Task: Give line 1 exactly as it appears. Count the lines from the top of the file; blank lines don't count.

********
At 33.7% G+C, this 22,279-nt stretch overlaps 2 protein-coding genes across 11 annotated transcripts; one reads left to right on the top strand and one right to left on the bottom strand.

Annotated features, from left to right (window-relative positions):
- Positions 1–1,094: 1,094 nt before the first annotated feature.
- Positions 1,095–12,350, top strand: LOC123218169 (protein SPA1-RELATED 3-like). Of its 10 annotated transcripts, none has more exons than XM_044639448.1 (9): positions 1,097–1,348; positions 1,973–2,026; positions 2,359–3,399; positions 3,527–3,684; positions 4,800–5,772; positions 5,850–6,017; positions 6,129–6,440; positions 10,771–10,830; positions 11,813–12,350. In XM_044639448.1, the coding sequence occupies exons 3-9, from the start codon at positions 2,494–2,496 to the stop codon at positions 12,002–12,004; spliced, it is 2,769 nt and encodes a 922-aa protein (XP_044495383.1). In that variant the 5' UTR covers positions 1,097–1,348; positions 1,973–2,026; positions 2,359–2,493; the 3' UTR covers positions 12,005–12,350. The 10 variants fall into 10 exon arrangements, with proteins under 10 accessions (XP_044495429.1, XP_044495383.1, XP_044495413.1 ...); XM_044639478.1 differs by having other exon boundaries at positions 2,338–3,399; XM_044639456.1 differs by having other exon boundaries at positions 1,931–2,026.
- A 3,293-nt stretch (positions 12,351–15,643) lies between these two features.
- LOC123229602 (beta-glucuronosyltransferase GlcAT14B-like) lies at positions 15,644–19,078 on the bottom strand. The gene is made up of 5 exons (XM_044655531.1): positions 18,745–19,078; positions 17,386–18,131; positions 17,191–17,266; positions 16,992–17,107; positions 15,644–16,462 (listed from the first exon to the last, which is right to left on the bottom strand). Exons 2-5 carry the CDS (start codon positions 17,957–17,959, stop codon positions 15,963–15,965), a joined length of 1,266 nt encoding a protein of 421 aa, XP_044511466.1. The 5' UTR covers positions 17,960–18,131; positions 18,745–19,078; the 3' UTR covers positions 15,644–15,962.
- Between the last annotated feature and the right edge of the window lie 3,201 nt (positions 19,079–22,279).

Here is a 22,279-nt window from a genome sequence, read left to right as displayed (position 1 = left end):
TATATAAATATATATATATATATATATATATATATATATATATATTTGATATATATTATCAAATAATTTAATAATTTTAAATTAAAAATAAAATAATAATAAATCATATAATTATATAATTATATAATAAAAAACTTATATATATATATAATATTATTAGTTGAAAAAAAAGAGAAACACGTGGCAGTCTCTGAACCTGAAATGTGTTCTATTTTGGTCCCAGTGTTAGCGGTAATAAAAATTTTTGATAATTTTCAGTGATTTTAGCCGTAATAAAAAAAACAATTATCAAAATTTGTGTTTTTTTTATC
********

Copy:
At 33.7% G+C, this 22,279-nt stretch overlaps 2 protein-coding genes across 11 annotated transcripts; one reads left to right on the top strand and one right to left on the bottom strand.